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Convict vs convict

  • Convict and convict are two words that are spelled identically but are pronounced differently and have different meanings, which makes them heteronyms. These word pairs are often misused words. Heteronyms exist because of our ever-changing English language, and these words with the same spelling and different pronunciation and meaning are a challenge for those who wish to learn to speak English. It can be difficult to learn how to spell different words that look the same but are not pronounced the same, and how to use them in sentences, because they are easily confused. The way the pronunciations and definitions differ can be confusing even to native English speakers when attempting to learn vocabulary correctly. Phonological spelling and spelling rules do not always work, and most people avoid misspelling and misuse by studying vocabulary words from spelling lists, enhancing their literacy skills through spelling practice, and learning words in English by studying a dictionary of the English language. English words are also spelled according to their etymologies rather than their sound. For instance, the word tear meaning a liquid drop that falls from an eye is derived from the Old English word tear, meaning a drop or nectar; tear meaning to pull apart comes from the Old English word tearan, which means to lacerate. Heteronyms are confusing words and are commonly misspelled words because of the confusion that arises from words that are pronounced differently but are spelled the same and come from a different etymology. They are often used in puns and riddles. When reading, it is sometimes difficult to know which word is being used in a sentence and how to pronounce the word phonetically. A spell checker will rarely find this type of mistake in English vocabulary, so do not rely on spell check for these commonly confused words but instead, learn to spell. Even a participant in a spelling bee like the National Spelling Bee will ask for an example of a heteronym in a sentence, so that she understands which word she is to spell by using context clues. Do not confuse heteronyms with homophones, which are two or more words that are pronounced in the same way but are spelled differently and have different meanings like sow and sew; do not confuse them with homonyms, which are words that have the same spelling and pronunciation but different meanings like spring as in spring forth and spring as in the season of the year. Heteronyms are a type of homograph, which is a word that is spelled the same as another word but has a different meaning. We will examine the definitions of the words convict and convict, where these words came from, and a few examples of their use in sentences.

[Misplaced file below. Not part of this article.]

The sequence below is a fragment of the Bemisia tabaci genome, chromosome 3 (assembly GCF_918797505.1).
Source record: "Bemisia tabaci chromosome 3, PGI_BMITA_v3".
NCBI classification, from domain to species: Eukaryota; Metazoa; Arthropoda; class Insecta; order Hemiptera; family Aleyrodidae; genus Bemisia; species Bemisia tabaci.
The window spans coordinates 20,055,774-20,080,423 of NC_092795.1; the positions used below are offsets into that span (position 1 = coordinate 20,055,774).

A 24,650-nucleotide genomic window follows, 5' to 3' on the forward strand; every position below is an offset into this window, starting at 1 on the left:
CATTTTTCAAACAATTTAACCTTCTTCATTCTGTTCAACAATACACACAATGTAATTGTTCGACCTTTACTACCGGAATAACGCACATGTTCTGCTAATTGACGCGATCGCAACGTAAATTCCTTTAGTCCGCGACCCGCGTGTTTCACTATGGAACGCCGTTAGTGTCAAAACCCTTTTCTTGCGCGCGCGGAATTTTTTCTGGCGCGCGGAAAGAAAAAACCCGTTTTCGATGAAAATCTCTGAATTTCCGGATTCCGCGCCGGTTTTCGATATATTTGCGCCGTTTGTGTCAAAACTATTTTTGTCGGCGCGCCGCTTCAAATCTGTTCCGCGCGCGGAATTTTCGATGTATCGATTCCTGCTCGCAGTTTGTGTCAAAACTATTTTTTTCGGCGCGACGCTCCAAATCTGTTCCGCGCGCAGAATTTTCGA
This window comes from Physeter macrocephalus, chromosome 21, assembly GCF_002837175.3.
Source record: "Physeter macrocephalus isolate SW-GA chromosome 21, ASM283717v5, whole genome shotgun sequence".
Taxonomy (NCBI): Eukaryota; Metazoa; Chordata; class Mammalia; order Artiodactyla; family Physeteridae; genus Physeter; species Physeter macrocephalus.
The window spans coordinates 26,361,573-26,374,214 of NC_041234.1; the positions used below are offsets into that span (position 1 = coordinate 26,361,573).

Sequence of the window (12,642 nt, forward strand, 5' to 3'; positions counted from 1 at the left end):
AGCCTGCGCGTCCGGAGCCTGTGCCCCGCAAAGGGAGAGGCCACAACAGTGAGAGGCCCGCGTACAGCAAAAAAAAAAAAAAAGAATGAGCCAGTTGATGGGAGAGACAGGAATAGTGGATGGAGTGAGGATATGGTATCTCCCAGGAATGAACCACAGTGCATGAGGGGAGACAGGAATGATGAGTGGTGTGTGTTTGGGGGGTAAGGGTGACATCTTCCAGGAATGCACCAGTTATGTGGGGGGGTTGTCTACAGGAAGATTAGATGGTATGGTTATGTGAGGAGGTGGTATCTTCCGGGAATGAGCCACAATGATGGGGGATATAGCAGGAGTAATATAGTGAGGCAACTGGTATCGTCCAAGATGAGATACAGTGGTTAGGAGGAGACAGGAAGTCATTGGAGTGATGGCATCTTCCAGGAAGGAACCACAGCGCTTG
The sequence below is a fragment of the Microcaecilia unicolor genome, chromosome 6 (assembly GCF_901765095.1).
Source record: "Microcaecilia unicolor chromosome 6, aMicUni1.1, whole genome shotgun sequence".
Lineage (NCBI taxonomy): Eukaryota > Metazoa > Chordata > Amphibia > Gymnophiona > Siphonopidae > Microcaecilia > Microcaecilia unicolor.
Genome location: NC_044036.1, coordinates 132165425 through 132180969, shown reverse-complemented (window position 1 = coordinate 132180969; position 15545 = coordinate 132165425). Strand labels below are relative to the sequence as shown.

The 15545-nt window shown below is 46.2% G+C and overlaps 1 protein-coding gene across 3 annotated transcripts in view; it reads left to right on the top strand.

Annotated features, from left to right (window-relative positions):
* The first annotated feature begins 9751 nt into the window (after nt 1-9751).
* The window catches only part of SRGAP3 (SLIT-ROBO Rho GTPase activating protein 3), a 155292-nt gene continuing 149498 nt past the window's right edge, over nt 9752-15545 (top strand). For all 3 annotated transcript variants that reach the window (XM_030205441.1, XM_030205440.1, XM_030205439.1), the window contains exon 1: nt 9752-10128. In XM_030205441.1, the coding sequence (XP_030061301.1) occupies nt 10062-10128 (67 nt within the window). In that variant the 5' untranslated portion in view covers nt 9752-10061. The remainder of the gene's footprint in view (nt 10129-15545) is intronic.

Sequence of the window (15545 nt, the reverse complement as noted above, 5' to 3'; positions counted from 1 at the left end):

Convict (CON vickt) is a noun that means someone who is sentenced to prison for a crime. A convict has been tried, found guilty, and is serving a sentence for a legal transgression that may be of a violent or nonviolent nature. The word convict is derived from the Latin word, convictus, which means to overcome. The word convict is often shortened to the abbreviation, con.

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    Convict (kun VICKT) is a verb that means to prove that someone is guilty of a crime or to convince someone that he is guilty of a sin. Related words are convicts, convicted, convicting, conviction. The word convict is also derived from the Latin word, convictus.

    Examples

    Convict sentenced to life in prison without parole for homicide of West Jordan couple (Gephardt Daily)

    Campbell waived for Mouritsen a common requirement of drug testing for convicts on probation “based on the court’s determination that you pose a low risk of future substance abuse.” (The Standard-Examiner)

    Rallies for racial justice have renewed in the U.S. after a grand jury found one officer guilty of a felony charge of wanton endangerment for firing rounds into Taylor’s adjacent apartment, which was occupied, but did not convict the officers for her death. (The Bangor Daily News)

    Was Jesus using these healings as parables to convict the disciples of their lack of faith (Mark 8:18)? (The Adventist Review)


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